print!(
            "{}{} /",
            zstring_to_ascii(&mut machine_state, 0x587A),
            release
        );

        println!("{}{}", zstring_to_ascii(&mut machine_state, 0x58e0), serial);
        println!("\n{}", zstring_to_ascii(&mut machine_state, 0x0e08));

        print!("{}", zstring_to_ascii(&mut machine_state, 0x8528));
        println!("{}", zstring_to_ascii(&mut machine_state, 0x8571));

        print!("{}", zstring_to_ascii(&mut machine_state, 0x6c6f));
        print!("{}", zstring_to_ascii(&mut machine_state, 0x187f));
        println!("{}", zstring_to_ascii(&mut machine_state, 0x7734));
        println!("\n>");
    }
    Ok(())
}

fn buffer_to_string(b: &[u8]) -> String {
    std::str::from_utf8(&b).unwrap().to_string()
}

fn zstring_to_ascii(state: &mut MachineState, offset: u16) -> String {
    let mut word: u16 = 0;
    let mut index = offset as usize;
    let mut zchar1: u8;
    let mut zchar2: u8;
    let mut zchar3: u8;
    let mut result_string = String::from("");

    state.alphabet = Alphabet::L;
    state.abbrev_table = 0;
    // Loop while the stop bit is not enabled
    while word & 0x8000 == 0 {
        word = (u16::from(state.memory[index]) << 8) | u16::from(state.memory[index + 1]);
        // Split the 3 5 bit characters
        zchar1 = ((word >> 10) & 0b0001_1111) as u8;
        zchar2 = ((word >> 5) & 0b0001_1111) as u8;
        zchar3 = (word & 0b0001_1111) as u8;

        result_string.push_str(&zchar_to_ascii(state, zchar1).to_owned());
        result_string.push_str(&zchar_to_ascii(state, zchar2).to_owned());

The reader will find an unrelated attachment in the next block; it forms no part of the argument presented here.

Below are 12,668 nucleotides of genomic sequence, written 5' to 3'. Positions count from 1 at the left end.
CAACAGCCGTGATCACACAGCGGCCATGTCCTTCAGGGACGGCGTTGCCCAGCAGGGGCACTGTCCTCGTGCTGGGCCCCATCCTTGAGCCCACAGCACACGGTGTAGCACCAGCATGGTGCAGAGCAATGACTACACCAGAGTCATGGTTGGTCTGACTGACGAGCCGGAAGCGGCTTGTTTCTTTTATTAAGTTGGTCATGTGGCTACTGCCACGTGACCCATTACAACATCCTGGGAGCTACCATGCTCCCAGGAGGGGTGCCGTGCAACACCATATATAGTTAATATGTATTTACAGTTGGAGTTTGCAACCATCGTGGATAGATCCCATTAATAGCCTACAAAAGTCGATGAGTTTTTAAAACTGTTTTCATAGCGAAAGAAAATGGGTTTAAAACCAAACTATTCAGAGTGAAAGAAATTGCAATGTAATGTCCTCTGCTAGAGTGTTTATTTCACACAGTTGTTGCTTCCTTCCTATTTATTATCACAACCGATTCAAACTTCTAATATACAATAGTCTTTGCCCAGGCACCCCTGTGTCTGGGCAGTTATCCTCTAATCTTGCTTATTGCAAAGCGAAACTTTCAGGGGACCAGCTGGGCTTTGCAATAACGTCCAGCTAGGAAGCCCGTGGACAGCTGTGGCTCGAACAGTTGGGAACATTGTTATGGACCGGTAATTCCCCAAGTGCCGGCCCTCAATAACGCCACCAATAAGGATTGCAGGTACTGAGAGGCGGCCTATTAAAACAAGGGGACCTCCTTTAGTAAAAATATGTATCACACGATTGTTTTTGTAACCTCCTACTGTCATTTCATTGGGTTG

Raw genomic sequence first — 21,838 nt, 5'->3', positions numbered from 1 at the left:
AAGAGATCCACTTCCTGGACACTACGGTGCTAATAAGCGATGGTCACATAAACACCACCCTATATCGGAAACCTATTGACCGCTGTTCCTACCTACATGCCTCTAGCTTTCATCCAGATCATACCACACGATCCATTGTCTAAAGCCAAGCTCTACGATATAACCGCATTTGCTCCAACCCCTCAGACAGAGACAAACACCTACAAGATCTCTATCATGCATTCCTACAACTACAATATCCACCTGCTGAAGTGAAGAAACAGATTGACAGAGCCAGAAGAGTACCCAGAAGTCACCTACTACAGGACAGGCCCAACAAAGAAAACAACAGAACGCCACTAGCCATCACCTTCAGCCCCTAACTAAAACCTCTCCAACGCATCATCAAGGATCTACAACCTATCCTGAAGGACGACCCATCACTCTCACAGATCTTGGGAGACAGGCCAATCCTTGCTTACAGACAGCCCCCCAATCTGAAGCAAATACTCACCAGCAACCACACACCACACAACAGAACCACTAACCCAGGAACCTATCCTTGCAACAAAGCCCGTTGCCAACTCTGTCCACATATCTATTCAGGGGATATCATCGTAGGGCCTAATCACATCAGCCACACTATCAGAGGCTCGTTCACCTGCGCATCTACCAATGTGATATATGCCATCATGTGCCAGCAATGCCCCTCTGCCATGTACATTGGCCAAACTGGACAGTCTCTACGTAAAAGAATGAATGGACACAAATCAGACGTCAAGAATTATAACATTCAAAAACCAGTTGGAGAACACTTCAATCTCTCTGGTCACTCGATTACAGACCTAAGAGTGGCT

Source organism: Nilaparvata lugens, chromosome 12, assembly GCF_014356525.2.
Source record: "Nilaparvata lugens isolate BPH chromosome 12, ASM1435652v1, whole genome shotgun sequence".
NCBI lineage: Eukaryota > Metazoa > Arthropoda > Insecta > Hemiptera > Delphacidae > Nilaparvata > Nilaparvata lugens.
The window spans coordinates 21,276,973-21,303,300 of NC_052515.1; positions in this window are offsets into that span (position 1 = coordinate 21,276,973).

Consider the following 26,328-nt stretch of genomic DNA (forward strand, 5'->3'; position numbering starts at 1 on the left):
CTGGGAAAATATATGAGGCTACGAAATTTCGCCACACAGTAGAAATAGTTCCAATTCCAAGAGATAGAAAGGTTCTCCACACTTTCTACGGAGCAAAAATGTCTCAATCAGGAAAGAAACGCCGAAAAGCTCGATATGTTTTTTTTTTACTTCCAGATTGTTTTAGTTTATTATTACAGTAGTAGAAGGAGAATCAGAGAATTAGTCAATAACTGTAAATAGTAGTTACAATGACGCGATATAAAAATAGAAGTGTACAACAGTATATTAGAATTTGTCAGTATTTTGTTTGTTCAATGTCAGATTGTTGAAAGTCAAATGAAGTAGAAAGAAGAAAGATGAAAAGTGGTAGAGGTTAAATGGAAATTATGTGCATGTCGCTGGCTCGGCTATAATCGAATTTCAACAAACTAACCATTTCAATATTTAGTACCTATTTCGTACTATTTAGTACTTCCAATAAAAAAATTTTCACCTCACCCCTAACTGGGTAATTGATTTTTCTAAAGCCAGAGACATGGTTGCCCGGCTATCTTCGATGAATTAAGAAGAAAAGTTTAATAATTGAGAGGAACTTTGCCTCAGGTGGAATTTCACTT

result_string.push_str(&zchar_to_ascii(state, zchar3).to_owned());

        index += 2;
    }

    result_string
}

fn zchar_to_ascii(state: &mut MachineState, zchar: u8) -> String {
    let abbrev_table_address = state.abbrev_table_address;
    let b = state.memory;

    if state.abbrev_table != 0 {
        let result_abbrev = zstring_to_ascii(
            state,
            u16::from(
                b[(abbrev_table_address
                    + ((state.abbrev_table - 1) * 64) as u16
                    + (zchar * 2) as u16) as usize],
            ) << 8
                | u16::from(
                    b[(abbrev_table_address
                        + ((state.abbrev_table - 1) * 64) as u16
                        + (zchar * 2) as u16
                        + 1) as usize],
                ) * 2,
        );
        state.alphabet = Alphabet::L;
        String::from(result_abbrev)
    } else if zchar >= 1 && zchar <= 3 {
        state.alphabet = Alphabet::L;
        // Current zchar = Number of the 32 entries abbreviation table (0, 32, 64)
        // Next zchar = number of the abbrevation
        state.abbrev_table = zchar;
        String::from("")
    } else if zchar == 4 {
        state.alphabet = Alphabet::U;